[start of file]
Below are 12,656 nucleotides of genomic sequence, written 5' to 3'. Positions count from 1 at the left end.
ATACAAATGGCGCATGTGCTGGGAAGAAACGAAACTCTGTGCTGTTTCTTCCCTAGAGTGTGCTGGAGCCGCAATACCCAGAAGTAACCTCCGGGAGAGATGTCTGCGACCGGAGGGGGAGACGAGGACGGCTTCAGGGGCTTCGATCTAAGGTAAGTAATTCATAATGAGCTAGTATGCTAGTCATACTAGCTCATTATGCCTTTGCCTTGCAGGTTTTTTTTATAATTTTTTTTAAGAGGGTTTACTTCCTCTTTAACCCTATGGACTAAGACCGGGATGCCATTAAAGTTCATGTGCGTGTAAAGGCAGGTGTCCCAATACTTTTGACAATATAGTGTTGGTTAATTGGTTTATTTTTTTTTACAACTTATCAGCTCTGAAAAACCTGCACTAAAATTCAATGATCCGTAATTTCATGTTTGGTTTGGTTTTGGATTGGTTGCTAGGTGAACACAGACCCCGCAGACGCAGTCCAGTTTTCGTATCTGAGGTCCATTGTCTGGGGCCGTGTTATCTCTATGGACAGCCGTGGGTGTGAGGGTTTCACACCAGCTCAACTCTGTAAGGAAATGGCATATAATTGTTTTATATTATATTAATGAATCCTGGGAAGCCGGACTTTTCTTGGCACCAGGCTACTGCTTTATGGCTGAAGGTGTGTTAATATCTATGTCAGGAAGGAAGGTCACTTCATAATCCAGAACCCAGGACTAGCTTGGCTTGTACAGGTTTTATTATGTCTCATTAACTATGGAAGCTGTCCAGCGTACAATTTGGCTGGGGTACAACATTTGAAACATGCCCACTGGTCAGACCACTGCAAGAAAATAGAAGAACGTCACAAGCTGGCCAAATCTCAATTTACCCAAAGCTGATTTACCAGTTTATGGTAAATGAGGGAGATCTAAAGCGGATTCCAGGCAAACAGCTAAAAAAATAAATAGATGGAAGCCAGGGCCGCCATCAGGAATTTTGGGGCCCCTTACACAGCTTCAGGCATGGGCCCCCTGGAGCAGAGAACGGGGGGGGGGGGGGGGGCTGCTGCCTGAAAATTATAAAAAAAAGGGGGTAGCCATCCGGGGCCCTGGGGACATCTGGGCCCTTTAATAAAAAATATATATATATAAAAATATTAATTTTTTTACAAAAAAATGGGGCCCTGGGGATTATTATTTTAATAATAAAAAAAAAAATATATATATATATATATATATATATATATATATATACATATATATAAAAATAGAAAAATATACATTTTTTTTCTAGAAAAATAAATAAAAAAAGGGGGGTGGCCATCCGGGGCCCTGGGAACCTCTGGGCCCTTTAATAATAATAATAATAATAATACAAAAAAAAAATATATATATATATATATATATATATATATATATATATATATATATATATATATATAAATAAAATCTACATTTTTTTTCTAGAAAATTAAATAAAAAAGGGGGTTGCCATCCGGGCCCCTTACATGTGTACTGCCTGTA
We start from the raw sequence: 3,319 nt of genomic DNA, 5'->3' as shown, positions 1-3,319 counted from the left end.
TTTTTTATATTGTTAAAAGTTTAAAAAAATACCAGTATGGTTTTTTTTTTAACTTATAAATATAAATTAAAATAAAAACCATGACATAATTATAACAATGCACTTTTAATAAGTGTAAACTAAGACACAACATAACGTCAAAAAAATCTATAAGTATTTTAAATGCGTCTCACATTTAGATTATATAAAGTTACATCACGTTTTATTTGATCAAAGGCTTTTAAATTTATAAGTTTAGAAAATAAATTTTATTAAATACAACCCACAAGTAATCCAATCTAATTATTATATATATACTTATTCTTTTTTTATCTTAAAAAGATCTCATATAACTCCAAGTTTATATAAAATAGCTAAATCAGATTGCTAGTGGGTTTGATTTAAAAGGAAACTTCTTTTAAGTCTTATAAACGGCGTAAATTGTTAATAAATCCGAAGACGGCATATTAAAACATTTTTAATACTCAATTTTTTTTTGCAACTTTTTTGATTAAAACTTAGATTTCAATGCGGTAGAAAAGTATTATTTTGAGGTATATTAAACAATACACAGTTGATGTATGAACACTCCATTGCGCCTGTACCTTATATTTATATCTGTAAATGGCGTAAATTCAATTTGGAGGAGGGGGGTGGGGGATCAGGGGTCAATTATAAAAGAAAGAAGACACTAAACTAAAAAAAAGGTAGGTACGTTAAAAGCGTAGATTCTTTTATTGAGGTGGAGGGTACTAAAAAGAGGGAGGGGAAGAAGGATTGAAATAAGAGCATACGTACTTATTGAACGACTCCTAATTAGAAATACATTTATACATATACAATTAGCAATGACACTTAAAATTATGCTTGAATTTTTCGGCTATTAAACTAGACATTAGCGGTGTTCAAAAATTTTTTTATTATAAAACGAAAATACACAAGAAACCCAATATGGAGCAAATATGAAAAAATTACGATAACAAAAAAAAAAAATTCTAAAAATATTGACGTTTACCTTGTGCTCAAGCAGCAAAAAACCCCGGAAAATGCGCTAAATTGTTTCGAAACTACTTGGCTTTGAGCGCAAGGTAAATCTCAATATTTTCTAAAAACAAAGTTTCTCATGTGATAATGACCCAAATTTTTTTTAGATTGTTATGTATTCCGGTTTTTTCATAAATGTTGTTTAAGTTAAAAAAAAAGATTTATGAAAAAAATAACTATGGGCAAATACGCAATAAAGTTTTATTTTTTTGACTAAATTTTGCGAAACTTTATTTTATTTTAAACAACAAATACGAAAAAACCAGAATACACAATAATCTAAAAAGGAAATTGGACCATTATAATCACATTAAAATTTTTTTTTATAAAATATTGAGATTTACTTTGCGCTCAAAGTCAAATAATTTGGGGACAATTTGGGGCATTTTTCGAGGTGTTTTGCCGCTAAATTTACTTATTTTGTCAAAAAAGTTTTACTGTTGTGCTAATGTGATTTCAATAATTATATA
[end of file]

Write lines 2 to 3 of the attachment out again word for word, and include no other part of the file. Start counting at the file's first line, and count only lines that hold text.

ATACAAATGGCGCATGTGCTGGGAAGAAACGAAACTCTGTGCTGTTTCTTCCCTAGAGTGTGCTGGAGCCGCAATACCCAGAAGTAACCTCCGGGAGAGATGTCTGCGACCGGAGGGGGAGACGAGGACGGCTTCAGGGGCTTCGATCTAAGGTAAGTAATTCATAATGAGCTAGTATGCTAGTCATACTAGCTCATTATGCCTTTGCCTTGCAGGTTTTTTTTATAATTTTTTTTAAGAGGGTTTACTTCCTCTTTAACCCTATGGACTAAGACCGGGATGCCATTAAAGTTCATGTGCGTGTAAAGGCAGGTGTCCCAATACTTTTGACAATATAGTGTTGGTTAATTGGTTTATTTTTTTTTACAACTTATCAGCTCTGAAAAACCTGCACTAAAATTCAATGATCCGTAATTTCATGTTTGGTTTGGTTTTGGATTGGTTGCTAGGTGAACACAGACCCCGCAGACGCAGTCCAGTTTTCGTATCTGAGGTCCATTGTCTGGGGCCGTGTTATCTCTATGGACAGCCGTGGGTGTGAGGGTTTCACACCAGCTCAACTCTGTAAGGAAATGGCATATAATTGTTTTATATTATATTAATGAATCCTGGGAAGCCGGACTTTTCTTGGCACCAGGCTACTGCTTTATGGCTGAAGGTGTGTTAATATCTATGTCAGGAAGGAAGGTCACTTCATAATCCAGAACCCAGGACTAGCTTGGCTTGTACAGGTTTTATTATGTCTCATTAACTATGGAAGCTGTCCAGCGTACAATTTGGCTGGGGTACAACATTTGAAACATGCCCACTGGTCAGACCACTGCAAGAAAATAGAAGAACGTCACAAGCTGGCCAAATCTCAATTTACCCAAAGCTGATTTACCAGTTTATGGTAAATGAGGGAGATCTAAAGCGGATTCCAGGCAAACAGCTAAAAAAATAAATAGATGGAAGCCAGGGCCGCCATCAGGAATTTTGGGGCCCCTTACACAGCTTCAGGCATGGGCCCCCTGGAGCAGAGAACGGGGGGGGGGGGGGGGGCTGCTGCCTGAAAATTATAAAAAAAAGGGGGTAGCCATCCGGGGCCCTGGGGACATCTGGGCCCTTTAATAAAAAATATATATATATAAAAATATTAATTTTTTTACAAAAAAATGGGGCCCTGGGGATTATTATTTTAATAATAAAAAAAAAAATATATATATATATATATATATATATATATATATATACATATATATAAAAATAGAAAAATATACATTTTTTTTCTAGAAAAATAAATAAAAAAAGGGGGGTGGCCATCCGGGGCCCTGGGAACCTCTGGGCCCTTTAATAATAATAATAATAATAATACAAAAAAAAAATATATATATATATATATATATATATATATATATATATATATATATATATATATATAAATAAAATCTACATTTTTTTTCTAGAAAATTAAATAAAAAAGGGGGTTGCCATCCGGGCCCCTTACATGTGTACTGCCTGTA
We start from the raw sequence: 3,319 nt of genomic DNA, 5'->3' as shown, positions 1-3,319 counted from the left end.